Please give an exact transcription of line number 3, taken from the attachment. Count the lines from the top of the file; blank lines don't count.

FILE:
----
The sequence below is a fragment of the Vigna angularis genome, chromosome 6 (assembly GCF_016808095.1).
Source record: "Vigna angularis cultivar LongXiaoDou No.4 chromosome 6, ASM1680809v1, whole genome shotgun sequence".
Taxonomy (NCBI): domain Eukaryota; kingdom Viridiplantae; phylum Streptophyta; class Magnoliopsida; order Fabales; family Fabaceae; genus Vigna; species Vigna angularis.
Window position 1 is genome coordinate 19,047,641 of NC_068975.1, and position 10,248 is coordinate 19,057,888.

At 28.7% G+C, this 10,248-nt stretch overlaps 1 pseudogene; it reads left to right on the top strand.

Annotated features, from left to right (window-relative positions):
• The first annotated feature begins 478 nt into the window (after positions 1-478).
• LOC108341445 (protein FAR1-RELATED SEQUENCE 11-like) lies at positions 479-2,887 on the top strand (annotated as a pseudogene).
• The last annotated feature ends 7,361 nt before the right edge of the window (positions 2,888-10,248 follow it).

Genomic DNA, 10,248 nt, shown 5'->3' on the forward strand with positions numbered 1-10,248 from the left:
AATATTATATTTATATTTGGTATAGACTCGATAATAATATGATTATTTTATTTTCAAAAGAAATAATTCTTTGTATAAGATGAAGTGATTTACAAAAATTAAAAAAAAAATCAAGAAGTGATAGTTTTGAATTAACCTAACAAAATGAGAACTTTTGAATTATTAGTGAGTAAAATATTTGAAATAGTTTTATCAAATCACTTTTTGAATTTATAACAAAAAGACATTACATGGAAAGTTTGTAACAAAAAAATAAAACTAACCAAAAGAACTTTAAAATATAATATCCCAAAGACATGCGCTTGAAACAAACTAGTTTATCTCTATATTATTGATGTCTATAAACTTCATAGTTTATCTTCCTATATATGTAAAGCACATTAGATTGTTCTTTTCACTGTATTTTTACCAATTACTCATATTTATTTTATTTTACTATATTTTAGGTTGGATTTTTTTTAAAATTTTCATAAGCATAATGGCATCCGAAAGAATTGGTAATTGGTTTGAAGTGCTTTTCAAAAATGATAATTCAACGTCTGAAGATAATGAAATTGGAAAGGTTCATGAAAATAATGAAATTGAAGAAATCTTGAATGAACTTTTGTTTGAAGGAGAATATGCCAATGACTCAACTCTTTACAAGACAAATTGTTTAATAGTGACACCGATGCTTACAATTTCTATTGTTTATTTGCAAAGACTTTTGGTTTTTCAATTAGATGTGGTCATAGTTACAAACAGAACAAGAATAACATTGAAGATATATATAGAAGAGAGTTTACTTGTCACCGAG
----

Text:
Taxonomy (NCBI): domain Eukaryota; kingdom Viridiplantae; phylum Streptophyta; class Magnoliopsida; order Fabales; family Fabaceae; genus Vigna; species Vigna angularis.